Good Sam – A part of Camping World, the Good Sam Club is an international organization of recreational vehicle owners and the largest organization of RV owners in the world. It is focused upon making RVing safer and more enjoyable, and to save members money through club-endorsed benefits and services. It states that it has over 2.185 million members.
RV Living 101: RV Resources for planning an RV trip
RV Trip Wizard – This is a very handy tool for planning your RV routes. You can use the wizard to map out a trip, find campgrounds along the way (and their review/ratings), track your fuel and travel costs, and locate points of interest in the area you’re visiting.
Mile By Mile Road Trip – This site has been around a long time It’s not fancy but it is helpful. Click on a state and you get a map of the major roads in the state and links to route suggestions you can use to plan your trip.
Travellers Point – This site lets you plan a route, free, online, and draw your route out on your own customized map. You can also start your own travel blog.
We wrote on the RV Lifestyle travel blog a very helpful article and video on the exact tools Jennifer and I use when we plan our travel.
Here’s the accompanying video:
RV Living 101: RV resources for finding private and government campgrounds
Dyrt – This is a fast-growing campground directory app that boasts over 500,000 listings, with honest, crowd-sourced reviews, tips and contact information that makes it very easy to book a campsite. They also publish a great camping magazine and they run frequent contests. The basic site is free, but the $29 a year pro version has even more info. We use this on our tablets and smartphone. They have iOS and Android apps available
Campendium – Campendium has done the best job of any app we’ve found on reporting what is open and what is closed during the COVID-19 shutdown. They have state-by-state listings, directories of commercial campgrounds, national forest camping areas, state parks, National Parks and free campsites. The app is a very fast and helpful RV respource. To get the list of updated open and closed campgrounds, go to https://www.campendium.com/camping/covid-19-state-by-state-campground-closures-responses/
Campground Reviews – There are listings and reviews here on over 20,000 campgrounds. The reviews are usually spot on, submitted by real campers. Very helpful site.
Campground Views – It sounds similar to the above RV Living 101 resource but Campground Views is very different. It offers actual views, photos, and videos – often 360-degree videos – of RV parks and campgrounds across the U.S. It has 3,130 videos, 37.475 photos, and info on over 16,000 parks.
Allstays -This has been our main go-to app for years. It lists campgrounds, boondocking spots, BLM land, parks, attractions and more, and it shows them all on a map. You can search near you or along a route or by state and you can have the map show you everything from campgrounds to interstate rest areas to Walmarts, rv dump sites, pretty much anything an RVer needs to find. It’s only for iOS devices.
The KOA App – KOA is our go-to campground of choice when it’s time to overnight on the road when we need a commercial campground to get some laundry done and empty the tanks. The app lets you see photos of the campground, get an idea of what amenities are available, and read reviews from other RVers who have stayed there. You can also reserve a spot from the app.
RV Living 101: More RV resources you’ll need
Dump Stations – This is a very helpful crowd-sourced RV resource list that lets you see RV sanitation surrounding the area of your choice. Click in the state you are in and it opens up a map that will quickly let you see what is near you. with just the click of a mouse.
Go Pet Friendly – We travel with Bo, a 65-pound Norwegian Elkhound. And this app is the main RV resource we use to make sure we give him a good time, too. It helps us find pet-friendly hotels and campgrounds, beaches, off-leash parks where Bo can run, veterinarians, pet supply stores and even restaurants and wineries where pets are welcome to join you.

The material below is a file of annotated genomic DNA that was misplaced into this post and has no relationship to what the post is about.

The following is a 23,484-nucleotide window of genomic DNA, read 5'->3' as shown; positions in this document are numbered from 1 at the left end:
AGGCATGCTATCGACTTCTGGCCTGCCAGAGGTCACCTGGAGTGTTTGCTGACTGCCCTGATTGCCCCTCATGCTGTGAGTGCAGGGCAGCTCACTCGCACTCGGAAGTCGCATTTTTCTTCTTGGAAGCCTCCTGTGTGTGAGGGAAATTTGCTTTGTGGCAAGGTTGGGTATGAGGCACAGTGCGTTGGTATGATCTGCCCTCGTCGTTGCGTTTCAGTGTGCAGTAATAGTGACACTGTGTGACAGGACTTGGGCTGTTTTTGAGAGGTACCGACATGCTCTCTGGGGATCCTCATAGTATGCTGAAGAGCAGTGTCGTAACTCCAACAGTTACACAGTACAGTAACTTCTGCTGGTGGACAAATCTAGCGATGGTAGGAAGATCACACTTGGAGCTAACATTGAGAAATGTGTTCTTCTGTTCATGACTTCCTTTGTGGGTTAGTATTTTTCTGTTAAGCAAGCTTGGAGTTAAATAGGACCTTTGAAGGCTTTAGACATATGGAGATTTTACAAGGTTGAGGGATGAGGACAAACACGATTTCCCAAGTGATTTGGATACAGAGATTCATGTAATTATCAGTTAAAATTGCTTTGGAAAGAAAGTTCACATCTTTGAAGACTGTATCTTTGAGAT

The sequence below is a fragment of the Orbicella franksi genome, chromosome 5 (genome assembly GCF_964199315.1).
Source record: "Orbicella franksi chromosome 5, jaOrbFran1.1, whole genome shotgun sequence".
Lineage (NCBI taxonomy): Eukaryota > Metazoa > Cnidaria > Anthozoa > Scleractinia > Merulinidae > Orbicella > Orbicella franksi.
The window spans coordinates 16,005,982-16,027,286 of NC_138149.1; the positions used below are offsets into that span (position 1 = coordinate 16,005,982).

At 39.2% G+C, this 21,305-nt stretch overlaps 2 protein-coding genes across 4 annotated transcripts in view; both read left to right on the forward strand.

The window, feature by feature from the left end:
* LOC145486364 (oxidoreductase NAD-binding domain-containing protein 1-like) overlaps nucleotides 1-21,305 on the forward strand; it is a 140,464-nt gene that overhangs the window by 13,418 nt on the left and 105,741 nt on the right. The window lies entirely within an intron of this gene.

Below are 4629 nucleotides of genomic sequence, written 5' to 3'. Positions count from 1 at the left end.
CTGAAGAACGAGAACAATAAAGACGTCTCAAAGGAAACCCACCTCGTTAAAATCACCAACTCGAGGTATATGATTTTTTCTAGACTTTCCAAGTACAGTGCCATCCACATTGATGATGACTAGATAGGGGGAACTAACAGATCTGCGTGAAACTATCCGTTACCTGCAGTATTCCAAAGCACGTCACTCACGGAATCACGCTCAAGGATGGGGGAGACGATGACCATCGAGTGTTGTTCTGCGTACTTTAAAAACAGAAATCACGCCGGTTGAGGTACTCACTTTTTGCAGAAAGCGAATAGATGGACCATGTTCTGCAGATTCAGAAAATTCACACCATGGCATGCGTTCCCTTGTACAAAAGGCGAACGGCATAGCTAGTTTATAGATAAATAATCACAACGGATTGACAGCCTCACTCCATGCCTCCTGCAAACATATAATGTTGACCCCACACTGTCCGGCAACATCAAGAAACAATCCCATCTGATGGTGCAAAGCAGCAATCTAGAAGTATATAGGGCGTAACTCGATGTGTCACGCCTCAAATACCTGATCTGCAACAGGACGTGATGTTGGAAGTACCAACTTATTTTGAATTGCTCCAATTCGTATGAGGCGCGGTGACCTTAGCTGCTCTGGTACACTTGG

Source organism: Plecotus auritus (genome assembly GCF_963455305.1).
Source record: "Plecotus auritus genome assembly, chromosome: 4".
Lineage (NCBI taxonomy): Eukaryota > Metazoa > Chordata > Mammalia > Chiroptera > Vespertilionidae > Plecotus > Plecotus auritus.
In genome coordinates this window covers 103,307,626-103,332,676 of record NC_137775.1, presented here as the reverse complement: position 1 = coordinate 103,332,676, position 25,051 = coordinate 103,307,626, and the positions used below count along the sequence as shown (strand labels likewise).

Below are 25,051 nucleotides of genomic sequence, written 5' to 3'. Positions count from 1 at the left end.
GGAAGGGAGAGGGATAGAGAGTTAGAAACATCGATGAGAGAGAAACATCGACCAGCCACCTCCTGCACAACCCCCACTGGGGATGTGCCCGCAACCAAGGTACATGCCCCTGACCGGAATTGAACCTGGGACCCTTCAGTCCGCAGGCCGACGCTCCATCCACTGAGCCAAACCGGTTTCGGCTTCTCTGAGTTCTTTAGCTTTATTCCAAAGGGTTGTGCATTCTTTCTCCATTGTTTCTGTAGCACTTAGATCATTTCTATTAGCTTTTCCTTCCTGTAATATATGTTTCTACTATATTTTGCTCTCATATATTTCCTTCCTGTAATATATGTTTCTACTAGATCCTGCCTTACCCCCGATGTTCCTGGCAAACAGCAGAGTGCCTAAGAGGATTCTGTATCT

Traveling in an RV with Pets – We have a free RV Living 101 guide to traveling with your dog. Jennifer and I wrote this free, downloadable eBook from our own experience and lots of interviews with experts over the years,
Buying an RV – We created a 70+-page downloadable digital guide that serves as a very helpful RV Living 101 RV resource tat will help you understand the nuances that come with purchasing an RV, where you can save thousands of dollars in the buying process, what the right questions are to ask dealers, what things to look out for, how to select the right unit, amenities, warranties, and so much more.
Financing an RV – This links to Jeff McLeod of Newcoast Financial Services who specializes in RV loans and the refinancing of existing loans. He’ll offer up free quotes that let you find the best places to finance that purchase.
Insurance for an RV – We recommend RIS (Recreation Insurance Specialists), formerly Blue Sky RV Insurance. They have many years of experience with RV specialty coverage. They’ll give you a free quote on insurance solutions to meet your specific needs.
Extended Warranties – Recreational vehicles are complex machines with many parts, and you owe it to your rig and your wallet to keep those parts covered. An extended warranty is a wise decision. Wholesale Warranties is the company we recommend to find the right RV Extended Warranty coverage for your vehicle. Simply fill out their online quote form below with your rig’s information, and one of their knowledgeable Warranty Specialists will reach out to you in no time with your extended warranty quote
Getting an RV inspected – Next to our house, buying an RV is probably the most expensive purchase you will make in a lifetime. When buying a house, it’s normal to have it checked out by a home inspector. Do you realize you can do the same thing with an RV? In this week’s RV interview of the week, we’ll introduce you to the National RV Inspectors Association of America and tell you what needs to be checked out by a pro before you sign on the dotted line.
CLICK HERE to listen to our RV Podcast for detailed information on how important these RV inspections are
RV Travel Guides – We have written a series of regional RV travel guides covering the most popular destinations for RVers. Each guide is just $7 and in each location, we provide a suggested route and itinerary (7 stops in each guide, one for each day of a week trip!) as well as links to multiple campgrounds and boondocking spots, local tips, and interesting things to do at each location.